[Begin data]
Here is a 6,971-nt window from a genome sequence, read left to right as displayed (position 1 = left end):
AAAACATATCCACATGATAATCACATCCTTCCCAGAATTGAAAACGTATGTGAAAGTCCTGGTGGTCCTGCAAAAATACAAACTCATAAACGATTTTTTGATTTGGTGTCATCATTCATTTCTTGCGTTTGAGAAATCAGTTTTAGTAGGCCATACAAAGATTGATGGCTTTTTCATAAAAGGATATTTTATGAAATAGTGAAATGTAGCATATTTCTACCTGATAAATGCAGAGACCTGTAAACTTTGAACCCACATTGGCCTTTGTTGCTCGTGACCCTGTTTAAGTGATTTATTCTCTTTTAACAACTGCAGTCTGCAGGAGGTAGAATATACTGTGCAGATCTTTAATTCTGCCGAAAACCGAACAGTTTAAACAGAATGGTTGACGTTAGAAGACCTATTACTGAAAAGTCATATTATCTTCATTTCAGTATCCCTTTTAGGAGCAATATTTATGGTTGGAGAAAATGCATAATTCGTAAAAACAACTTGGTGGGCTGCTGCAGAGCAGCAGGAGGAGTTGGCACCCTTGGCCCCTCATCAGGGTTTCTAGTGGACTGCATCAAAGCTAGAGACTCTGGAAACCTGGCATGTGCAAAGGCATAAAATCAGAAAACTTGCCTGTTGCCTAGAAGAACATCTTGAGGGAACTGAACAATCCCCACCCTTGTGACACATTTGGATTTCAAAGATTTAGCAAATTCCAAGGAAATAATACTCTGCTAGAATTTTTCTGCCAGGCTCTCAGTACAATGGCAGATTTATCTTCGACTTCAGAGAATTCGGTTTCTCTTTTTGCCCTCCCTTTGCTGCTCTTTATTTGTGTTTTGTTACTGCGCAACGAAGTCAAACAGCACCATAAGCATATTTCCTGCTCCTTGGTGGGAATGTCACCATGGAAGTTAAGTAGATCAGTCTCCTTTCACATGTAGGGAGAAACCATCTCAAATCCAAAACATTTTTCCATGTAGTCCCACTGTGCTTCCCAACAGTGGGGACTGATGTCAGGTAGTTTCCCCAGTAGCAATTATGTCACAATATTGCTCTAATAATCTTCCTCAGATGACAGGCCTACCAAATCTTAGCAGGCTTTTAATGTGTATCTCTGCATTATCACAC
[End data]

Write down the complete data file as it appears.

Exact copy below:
Here is a 6,971-nt window from a genome sequence, read left to right as displayed (position 1 = left end):
AAAACATATCCACATGATAATCACATCCTTCCCAGAATTGAAAACGTATGTGAAAGTCCTGGTGGTCCTGCAAAAATACAAACTCATAAACGATTTTTTGATTTGGTGTCATCATTCATTTCTTGCGTTTGAGAAATCAGTTTTAGTAGGCCATACAAAGATTGATGGCTTTTTCATAAAAGGATATTTTATGAAATAGTGAAATGTAGCATATTTCTACCTGATAAATGCAGAGACCTGTAAACTTTGAACCCACATTGGCCTTTGTTGCTCGTGACCCTGTTTAAGTGATTTATTCTCTTTTAACAACTGCAGTCTGCAGGAGGTAGAATATACTGTGCAGATCTTTAATTCTGCCGAAAACCGAACAGTTTAAACAGAATGGTTGACGTTAGAAGACCTATTACTGAAAAGTCATATTATCTTCATTTCAGTATCCCTTTTAGGAGCAATATTTATGGTTGGAGAAAATGCATAATTCGTAAAAACAACTTGGTGGGCTGCTGCAGAGCAGCAGGAGGAGTTGGCACCCTTGGCCCCTCATCAGGGTTTCTAGTGGACTGCATCAAAGCTAGAGACTCTGGAAACCTGGCATGTGCAAAGGCATAAAATCAGAAAACTTGCCTGTTGCCTAGAAGAACATCTTGAGGGAACTGAACAATCCCCACCCTTGTGACACATTTGGATTTCAAAGATTTAGCAAATTCCAAGGAAATAATACTCTGCTAGAATTTTTCTGCCAGGCTCTCAGTACAATGGCAGATTTATCTTCGACTTCAGAGAATTCGGTTTCTCTTTTTGCCCTCCCTTTGCTGCTCTTTATTTGTGTTTTGTTACTGCGCAACGAAGTCAAACAGCACCATAAGCATATTTCCTGCTCCTTGGTGGGAATGTCACCATGGAAGTTAAGTAGATCAGTCTCCTTTCACATGTAGGGAGAAACCATCTCAAATCCAAAACATTTTTCCATGTAGTCCCACTGTGCTTCCCAACAGTGGGGACTGATGTCAGGTAGTTTCCCCAGTAGCAATTATGTCACAATATTGCTCTAATAATCTTCCTCAGATGACAGGCCTACCAAATCTTAGCAGGCTTTTAATGTGTATCTCTGCATTATCACAC